By Diana Hsieh
As part of Modern Paleo's weekend schedule of blogging on Objectivism on Saturdays and free market politics on Sundays, I like to post some fresh links related to Objectivism from around the web for anyone interested in learning more about the philosophy.
Objectivism is Ayn Rand's philosophy of this-worldly reason, egoism, and capitalism. Ayn Rand is best known as the author of the epic novels The Fountainhead and Atlas Shrugged. As she explained:
My philosophy, in essence, is the concept of man as a heroic being, with his own happiness as the moral purpose of his life, with productive achievement as his noblest activity, and reason as his only absolute. ("About the Author," Atlas Shrugged)So where can you find some fresh readings from an Objectivist perspective on the web?
The Objectivist Roundup is a weekly blog carnival for Objectivists. Contributors must be Objectivists, but posts on any topic are welcome, including posts on food and health.
The Playful Spirit hosted this week's Objectivist Roundup. If you're interested in seeing the latest and best from Objectivist bloggers, go take a look!
My own Rationally Selfish Webcast -- where I answer questions on practical ethics and living well -- will be tomorrow (Sunday) morning at 8 am PT / 9 am MT / 10 am CT / 11 am ET. You can submit and vote on questions, as well as watch the live webcast and join the chat, from this page: Rationally Selfish Webcast. Here are the questions that I'll answer this week:
- Question 1: Subpoenas in a Free Society: Why are subpeonas justified but not compulsory juries? In your May 15th webcast, you contrasted your position on jury duty with that of Dr. Peikoff's, saying that jury duty constituted the initiation of force. My understanding is that Ayn Rand's position was that subpoenas and the jury selection process was entirely consistent with justice, as Peikoff mentions in this podcast. Juries are selected using subpoenas. How would you reconcile being for subpoenas but against jury duty? And, does this also mean that you disagree with Ayn Rand's view of justice?
- Question 2: Office Romances: What advice do you have about dating coworkers? A romantic interest, who is a sort of coworker of mine, is concerned about the effect on her reputation (she's new), as well as conflicts of interest, should we decide to date. If this is the reason she gave for declining a date, does it make sense to ask again after a period of friendship and to suggest we keep our relationship secret? On the other hand, it might be hard to maintain such a secret.
- Question 3: The Morality of Lending Books: Is it moral to lend a book to a friend? Given the intellectual property issues regarding downloading music, movies etc... would lending a book, say Atlas Shrugged, to a friend or relative be considered a violation of the rights of the intellectual property holder?
- Question 4: Developing Expertise in the Objectivist Ethics: How do I become an expert on the Objectivist ethics? I want a complete understanding. I want to be able to prove it to myself and others. How do I get there most effectively? Can you recommend any material other than the most popular books out there?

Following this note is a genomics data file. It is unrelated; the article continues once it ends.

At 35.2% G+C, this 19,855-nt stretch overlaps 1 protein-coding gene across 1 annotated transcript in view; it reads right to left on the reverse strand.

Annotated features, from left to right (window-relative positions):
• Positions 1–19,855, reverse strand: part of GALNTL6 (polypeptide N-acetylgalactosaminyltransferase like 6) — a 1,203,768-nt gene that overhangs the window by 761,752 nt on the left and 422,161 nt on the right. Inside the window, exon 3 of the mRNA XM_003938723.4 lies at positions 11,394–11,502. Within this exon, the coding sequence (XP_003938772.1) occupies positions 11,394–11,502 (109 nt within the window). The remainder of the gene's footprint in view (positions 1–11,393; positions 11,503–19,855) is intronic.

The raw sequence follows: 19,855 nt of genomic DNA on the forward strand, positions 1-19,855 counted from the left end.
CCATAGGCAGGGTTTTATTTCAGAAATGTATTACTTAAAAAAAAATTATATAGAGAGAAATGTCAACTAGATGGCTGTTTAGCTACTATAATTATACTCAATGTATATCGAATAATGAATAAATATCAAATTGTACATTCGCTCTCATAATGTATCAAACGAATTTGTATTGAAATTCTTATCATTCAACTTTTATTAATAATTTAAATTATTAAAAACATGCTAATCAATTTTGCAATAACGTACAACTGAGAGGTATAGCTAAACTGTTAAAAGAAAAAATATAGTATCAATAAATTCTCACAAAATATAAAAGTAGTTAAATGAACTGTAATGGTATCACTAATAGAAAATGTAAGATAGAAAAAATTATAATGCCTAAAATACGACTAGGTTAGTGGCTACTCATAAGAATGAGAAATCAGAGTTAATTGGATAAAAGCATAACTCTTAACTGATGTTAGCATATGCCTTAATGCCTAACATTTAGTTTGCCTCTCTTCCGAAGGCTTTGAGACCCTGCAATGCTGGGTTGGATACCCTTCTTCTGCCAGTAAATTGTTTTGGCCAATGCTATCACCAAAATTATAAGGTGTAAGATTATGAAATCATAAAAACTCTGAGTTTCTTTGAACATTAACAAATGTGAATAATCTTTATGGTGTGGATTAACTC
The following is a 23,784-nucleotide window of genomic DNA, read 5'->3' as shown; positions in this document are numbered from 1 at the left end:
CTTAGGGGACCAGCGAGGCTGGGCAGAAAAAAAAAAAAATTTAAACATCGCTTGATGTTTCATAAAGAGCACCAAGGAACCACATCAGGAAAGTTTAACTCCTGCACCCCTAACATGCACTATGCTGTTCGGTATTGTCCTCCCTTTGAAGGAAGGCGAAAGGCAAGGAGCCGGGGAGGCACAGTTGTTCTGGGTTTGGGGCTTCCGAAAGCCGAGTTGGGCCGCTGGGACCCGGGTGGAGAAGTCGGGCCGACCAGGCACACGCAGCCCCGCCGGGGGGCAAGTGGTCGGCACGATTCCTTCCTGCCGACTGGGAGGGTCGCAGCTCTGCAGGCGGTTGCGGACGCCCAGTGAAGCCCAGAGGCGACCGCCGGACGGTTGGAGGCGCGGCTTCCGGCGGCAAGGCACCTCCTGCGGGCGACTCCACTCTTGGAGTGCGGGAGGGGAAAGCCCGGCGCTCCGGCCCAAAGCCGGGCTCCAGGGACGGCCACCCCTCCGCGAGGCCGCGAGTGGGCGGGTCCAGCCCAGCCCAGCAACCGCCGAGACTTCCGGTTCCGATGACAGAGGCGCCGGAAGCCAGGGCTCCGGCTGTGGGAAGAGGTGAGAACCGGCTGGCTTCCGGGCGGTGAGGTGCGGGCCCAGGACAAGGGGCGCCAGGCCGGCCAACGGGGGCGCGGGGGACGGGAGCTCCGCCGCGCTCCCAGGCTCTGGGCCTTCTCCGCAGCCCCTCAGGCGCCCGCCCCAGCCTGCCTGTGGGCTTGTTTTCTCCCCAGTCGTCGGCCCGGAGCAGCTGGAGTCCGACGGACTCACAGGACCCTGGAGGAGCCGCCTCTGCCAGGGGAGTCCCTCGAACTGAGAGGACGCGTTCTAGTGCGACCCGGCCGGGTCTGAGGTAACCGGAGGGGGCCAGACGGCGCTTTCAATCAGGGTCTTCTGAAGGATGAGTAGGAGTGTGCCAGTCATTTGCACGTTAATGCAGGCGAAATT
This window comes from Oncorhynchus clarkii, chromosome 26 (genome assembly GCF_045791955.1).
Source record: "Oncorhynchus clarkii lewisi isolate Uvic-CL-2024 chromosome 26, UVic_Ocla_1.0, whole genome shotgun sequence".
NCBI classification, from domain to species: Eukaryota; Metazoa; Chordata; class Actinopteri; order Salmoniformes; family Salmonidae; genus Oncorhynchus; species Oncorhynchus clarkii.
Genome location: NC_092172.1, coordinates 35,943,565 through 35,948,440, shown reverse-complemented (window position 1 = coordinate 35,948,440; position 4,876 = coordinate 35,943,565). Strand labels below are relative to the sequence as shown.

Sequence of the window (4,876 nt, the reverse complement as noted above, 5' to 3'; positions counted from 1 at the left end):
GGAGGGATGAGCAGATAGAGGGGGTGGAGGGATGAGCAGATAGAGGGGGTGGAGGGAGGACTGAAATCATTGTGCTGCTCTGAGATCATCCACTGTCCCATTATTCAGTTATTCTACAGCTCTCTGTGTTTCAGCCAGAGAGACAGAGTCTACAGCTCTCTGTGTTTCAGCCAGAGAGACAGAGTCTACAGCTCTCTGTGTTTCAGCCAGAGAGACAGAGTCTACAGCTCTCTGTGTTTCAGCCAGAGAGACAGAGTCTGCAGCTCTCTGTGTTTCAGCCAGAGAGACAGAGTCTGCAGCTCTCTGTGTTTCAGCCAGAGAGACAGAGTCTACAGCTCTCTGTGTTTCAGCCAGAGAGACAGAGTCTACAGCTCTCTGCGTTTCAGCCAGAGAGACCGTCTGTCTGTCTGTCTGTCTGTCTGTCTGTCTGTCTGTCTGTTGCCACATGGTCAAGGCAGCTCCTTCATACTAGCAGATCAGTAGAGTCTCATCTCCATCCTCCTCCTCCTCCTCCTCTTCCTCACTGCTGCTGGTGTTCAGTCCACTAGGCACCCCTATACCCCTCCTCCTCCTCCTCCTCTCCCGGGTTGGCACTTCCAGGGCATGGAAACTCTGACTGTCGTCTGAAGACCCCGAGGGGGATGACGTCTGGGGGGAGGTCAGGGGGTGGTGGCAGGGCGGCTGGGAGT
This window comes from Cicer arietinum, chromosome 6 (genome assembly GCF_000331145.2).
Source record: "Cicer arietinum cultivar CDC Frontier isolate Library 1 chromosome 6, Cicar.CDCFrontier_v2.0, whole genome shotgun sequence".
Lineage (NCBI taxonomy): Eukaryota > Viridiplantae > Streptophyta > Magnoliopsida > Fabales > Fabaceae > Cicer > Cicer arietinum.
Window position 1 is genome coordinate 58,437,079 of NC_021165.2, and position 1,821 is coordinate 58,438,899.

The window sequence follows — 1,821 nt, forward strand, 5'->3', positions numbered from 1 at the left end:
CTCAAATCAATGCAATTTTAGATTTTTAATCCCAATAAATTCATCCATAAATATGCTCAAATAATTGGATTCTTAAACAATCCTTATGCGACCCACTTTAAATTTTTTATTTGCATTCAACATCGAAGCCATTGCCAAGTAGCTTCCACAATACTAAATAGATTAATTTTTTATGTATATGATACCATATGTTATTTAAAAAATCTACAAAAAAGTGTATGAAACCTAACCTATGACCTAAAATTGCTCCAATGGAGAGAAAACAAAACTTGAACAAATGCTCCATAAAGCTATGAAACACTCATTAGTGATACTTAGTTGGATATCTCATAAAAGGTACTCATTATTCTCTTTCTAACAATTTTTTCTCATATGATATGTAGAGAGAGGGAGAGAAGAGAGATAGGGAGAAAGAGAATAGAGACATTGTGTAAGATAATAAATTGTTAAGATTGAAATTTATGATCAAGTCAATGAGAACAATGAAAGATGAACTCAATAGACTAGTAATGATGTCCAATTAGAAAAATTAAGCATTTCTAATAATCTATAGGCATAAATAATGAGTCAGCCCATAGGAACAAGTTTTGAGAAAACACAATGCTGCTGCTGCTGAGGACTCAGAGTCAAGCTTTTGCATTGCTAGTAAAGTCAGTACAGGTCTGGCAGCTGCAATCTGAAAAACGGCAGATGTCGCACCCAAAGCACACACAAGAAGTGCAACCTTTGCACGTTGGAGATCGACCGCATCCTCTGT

- Question 5: My Personal Art Recommendations: Can you give some art recommendations? Specifically, what would say would be your two or three favorites in the following categories, and why? (1) fiction/literature, (2) paintings/sculpture, (3) music, and (4) movies/television.
- Question 6: From Objectivist Answers: Wealth and Responsibility: Doesn't greater wealth entail greater responsibility? If you have amassed a great fortune, don't you also have to shoulder a greater responsibility to society and your fellow man than others? After all, success in business doesn't occur in a vacuum: it always depends on the community to some extent. People like Michael Bloomberg or George Lucas know that they would not be where they are today without some pretty significant assistance from others. So shouldn't they assume more responsibility for their fellow man than others?
For in-depth commentary on culture and politics from an Objectivist perspective, I heartily recommend perusing The Objective Standard, a quarterly journal. Check out its current issue and past issues for articles on individual rights and law, philosophy, science and technology, business and economics, foreign policy and war, and more. Each issue offers one article for free, and I'd definitely recommend a subscription.
For regular commentary on free market medicine -- and the perils of government controls and welfare -- visit Freedom and Individual Rights in Medicine (FIRM). Check out its blog, We Stand FIRM and its extensive array of published articles.
For more commentary on the politics of medicine from an Objectivist perspective, check out Americans for Free Choice in Medicine , The Lucidicus Project, and The Black Ribbon Project.
For discussions of parenting by Objectivists, visit the joint blog and podcast of Modern Paleo contributors Jenn Casey and Kelly Elmore: Cultivating the Virtues. You can also find them on my OGrownups @ OList.com e-mail list.
Finally, Ayn Rand Institute offers some unique resources on Objectivism. It hosts some free essays by Ayn Rand, such as The Objectivist Ethics and Man's Rights, as well as a huge library of recordings of Ayn Rand. You can also find commentary on current events by Objectivist intellectuals.
That should keep you busy!